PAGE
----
A drama unfolds at the UPS store
what begins as people watching becomes so much more
Hello to all the BAT-heads out there - got a new one for y’all below - hope you enjoy.
NOTE: Paid subscribers can also access an audio version of the story where you can listen to me reading this. It’s fun and I go on dumb little tangents sometimes and many people say they actually enjoy it SO. Here’s a link to the paid version of this post (if you’re a paying subscriber, just click on this and you can listen to the audio version!!)
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OR you can just enjoy the essay as is below. Both are good because? Both are true.
People watching is the best. I read a very good piece by Oleg the other day called Commuters in which he simply described the people he saw on the bus.
It stuck with me - later that day while waiting in a VERY LONG line at the UPS store, I found myself writing about everyone I saw - here’s a brief retelling of what happened that day.
I'm waiting in line at the UPS store and I am pissed off.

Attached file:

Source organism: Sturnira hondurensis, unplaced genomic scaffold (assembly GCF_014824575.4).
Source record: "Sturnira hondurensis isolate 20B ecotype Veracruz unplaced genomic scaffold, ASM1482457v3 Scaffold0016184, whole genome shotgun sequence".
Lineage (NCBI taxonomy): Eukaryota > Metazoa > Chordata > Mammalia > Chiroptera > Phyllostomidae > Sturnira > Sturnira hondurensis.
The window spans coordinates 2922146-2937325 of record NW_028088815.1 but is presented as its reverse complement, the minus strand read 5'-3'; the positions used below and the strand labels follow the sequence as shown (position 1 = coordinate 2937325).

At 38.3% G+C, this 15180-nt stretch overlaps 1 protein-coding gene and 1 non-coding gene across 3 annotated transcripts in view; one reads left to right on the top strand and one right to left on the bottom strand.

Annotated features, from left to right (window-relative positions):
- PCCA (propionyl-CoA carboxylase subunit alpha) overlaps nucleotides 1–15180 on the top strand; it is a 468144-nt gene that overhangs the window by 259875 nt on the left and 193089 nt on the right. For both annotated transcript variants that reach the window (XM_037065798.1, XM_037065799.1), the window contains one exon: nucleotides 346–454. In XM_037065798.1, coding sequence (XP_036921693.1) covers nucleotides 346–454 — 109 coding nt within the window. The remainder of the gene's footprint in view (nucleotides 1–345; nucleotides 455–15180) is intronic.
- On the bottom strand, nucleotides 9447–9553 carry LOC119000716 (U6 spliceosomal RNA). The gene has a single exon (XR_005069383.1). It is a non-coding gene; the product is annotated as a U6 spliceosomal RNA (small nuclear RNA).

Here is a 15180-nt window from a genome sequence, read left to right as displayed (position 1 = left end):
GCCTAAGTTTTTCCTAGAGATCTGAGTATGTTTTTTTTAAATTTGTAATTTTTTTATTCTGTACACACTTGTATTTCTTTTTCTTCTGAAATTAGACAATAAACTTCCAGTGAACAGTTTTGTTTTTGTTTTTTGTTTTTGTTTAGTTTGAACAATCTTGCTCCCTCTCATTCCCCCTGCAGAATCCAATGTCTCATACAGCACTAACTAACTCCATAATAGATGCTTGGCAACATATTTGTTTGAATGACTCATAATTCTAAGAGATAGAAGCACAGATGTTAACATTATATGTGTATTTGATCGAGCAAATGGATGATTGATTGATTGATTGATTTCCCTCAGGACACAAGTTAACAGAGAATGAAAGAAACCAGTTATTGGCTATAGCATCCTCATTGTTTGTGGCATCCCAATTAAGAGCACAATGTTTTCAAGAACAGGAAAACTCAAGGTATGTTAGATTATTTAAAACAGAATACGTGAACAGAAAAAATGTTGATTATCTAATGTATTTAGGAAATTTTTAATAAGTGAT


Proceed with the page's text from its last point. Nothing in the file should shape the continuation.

There are two people in front of me and things are moving sooooo sloooooow.
No wonder everyone uses Amazon for everything now, I think to myself, this brick and mortar shit is old news - its so inefficient and TAKING TOO LONG. Of course this is why most of physical world now simply exists to process returns for Amazon - UPS Stores, Macys, Targets, Staples, Taco Bell (pending). The big stores have realized the only way to lure people in is by becoming distribution centers for Amazon. Then maybe while they got you in there you'll also see a chair or a pen or a diet coke and buy it. It’s sad and so am I.
I'm here today for a quick dropoff - two packages for Lauren that need returning, one with a label already on it and one with a Amazon QR code thingy that must be presented so they can print a label. I should not have to wait this long, and I am steamed - huffing and also puffing, making a subtle scene (like one from a hit indie film), when I remember Oleg's piece and realize I'm in a perfect place to people watch. So I begin.